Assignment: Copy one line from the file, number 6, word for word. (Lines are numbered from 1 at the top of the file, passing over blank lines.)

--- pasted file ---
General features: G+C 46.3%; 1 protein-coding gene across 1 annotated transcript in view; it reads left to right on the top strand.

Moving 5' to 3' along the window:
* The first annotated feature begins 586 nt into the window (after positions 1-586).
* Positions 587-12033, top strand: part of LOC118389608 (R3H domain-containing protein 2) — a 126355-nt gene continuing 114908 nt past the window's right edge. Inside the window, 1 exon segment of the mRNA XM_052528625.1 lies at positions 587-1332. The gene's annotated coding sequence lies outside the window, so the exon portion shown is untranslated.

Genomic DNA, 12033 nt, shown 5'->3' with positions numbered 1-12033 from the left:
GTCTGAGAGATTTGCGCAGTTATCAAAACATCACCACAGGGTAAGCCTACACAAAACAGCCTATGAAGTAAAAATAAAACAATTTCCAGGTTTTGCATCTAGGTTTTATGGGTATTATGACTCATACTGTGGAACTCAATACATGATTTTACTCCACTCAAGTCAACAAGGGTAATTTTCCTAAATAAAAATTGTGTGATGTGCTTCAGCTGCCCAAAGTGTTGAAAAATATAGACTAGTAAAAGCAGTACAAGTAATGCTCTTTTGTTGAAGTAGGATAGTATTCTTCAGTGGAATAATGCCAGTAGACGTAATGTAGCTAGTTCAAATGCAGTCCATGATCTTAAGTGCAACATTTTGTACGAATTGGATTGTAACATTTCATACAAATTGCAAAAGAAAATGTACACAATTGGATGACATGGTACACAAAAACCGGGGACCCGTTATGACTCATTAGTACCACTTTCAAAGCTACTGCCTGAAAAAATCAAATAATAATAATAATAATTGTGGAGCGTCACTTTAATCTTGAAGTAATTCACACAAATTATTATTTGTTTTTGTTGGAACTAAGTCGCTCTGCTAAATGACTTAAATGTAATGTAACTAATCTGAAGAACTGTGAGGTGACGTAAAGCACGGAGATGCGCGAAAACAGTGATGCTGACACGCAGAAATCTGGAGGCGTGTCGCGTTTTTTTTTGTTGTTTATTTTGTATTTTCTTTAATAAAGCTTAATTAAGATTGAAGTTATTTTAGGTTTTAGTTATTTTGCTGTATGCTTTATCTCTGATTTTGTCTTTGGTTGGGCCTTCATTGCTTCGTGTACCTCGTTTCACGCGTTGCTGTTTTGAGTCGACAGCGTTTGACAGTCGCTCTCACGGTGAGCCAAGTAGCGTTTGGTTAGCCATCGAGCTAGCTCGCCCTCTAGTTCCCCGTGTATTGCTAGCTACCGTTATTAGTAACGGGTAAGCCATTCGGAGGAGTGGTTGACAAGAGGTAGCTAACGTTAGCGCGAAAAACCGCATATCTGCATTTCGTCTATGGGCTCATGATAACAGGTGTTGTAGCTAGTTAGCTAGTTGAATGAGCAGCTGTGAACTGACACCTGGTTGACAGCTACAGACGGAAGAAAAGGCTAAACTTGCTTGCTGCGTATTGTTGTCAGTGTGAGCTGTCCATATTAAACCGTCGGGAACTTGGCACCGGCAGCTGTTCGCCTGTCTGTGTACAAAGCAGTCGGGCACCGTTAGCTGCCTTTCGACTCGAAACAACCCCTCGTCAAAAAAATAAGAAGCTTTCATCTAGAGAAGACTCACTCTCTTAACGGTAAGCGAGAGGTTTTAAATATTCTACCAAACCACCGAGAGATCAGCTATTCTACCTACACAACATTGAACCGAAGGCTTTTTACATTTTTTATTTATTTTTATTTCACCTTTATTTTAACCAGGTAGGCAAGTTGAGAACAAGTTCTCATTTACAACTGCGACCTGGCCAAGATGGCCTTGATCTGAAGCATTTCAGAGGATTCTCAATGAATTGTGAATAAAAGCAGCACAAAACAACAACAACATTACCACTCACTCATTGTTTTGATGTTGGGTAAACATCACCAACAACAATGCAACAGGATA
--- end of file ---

GTCTGAGAGATTTGCGCAGTTATCAAAACATCACCACAGGGTAAGCCTACACAAAACAGCCTATGAAGTAAAAATAAAACAATTTCCAGGTTTTGCATCTAGGTTTTATGGGTATTATGACTCATACTGTGGAACTCAATACATGATTTTACTCCACTCAAGTCAACAAGGGTAATTTTCCTAAATAAAAATTGTGTGATGTGCTTCAGCTGCCCAAAGTGTTGAAAAATATAGACTAGTAAAAGCAGTACAAGTAATGCTCTTTTGTTGAAGTAGGATAGTATTCTTCAGTGGAATAATGCCAGTAGACGTAATGTAGCTAGTTCAAATGCAGTCCATGATCTTAAGTGCAACATTTTGTACGAATTGGATTGTAACATTTCATACAAATTGCAAAAGAAAATGTACACAATTGGATGACATGGTACACAAAAACCGGGGACCCGTTATGACTCATTAGTACCACTTTCAAAGCTACTGCCTGAAAAAATCAAATAATAATAATAATAATTGTGGAGCGTCACTTTAATCTTGAAGTAATTCACACAAATTATTATTTGTTTTTGTTGGAACTAAGTCGCTCTGCTAAATGACTTAAATGTAATGTAACTAATCTGAAGAACTGTGAGGTGACGTAAAGCACGGAGATGCGCGAAAACAGTGATGCTGACACGCAGAAATCTGGAGGCGTGTCGCGTTTTTTTTTGTTGTTTATTTTGTATTTTCTTTAATAAAGCTTAATTAAGATTGAAGTTATTTTAGGTTTTAGTTATTTTGCTGTATGCTTTATCTCTGATTTTGTCTTTGGTTGGGCCTTCATTGCTTCGTGTACCTCGTTTCACGCGTTGCTGTTTTGAGTCGACAGCGTTTGACAGTCGCTCTCACGGTGAGCCAAGTAGCGTTTGGTTAGCCATCGAGCTAGCTCGCCCTCTAGTTCCCCGTGTATTGCTAGCTACCGTTATTAGTAACGGGTAAGCCATTCGGAGGAGTGGTTGACAAGAGGTAGCTAACGTTAGCGCGAAAAACCGCATATCTGCATTTCGTCTATGGGCTCATGATAACAGGTGTTGTAGCTAGTTAGCTAGTTGAATGAGCAGCTGTGAACTGACACCTGGTTGACAGCTACAGACGGAAGAAAAGGCTAAACTTGCTTGCTGCGTATTGTTGTCAGTGTGAGCTGTCCATATTAAACCGTCGGGAACTTGGCACCGGCAGCTGTTCGCCTGTCTGTGTACAAAGCAGTCGGGCACCGTTAGCTGCCTTTCGACTCGAAACAACCCCTCGTCAAAAAAATAAGAAGCTTTCATCTAGAGAAGACTCACTCTCTTAACGGTAAGCGAGAGGTTTTAAATATTCTACCAAACCACCGAGAGATCAGCTATTCTACCTACACAACATTGAACCGAAGGCTTTTTACATTTTTTATTTATTTTTATTTCACCTTTATTTTAACCAGGTAGGCAAGTTGAGAACAAGTTCTCATTTACAACTGCGACCTGGCCAAGATGGCCTTGATCTGAAGCATTTCAGAGGATTCTCAATGAATTGTGAATAAAAGCAGCACAAAACAACAACAACATTACCACTCACTCATTGTTTTGATGTTGGGTAAACATCACCAACAACAATGCAACAGGATA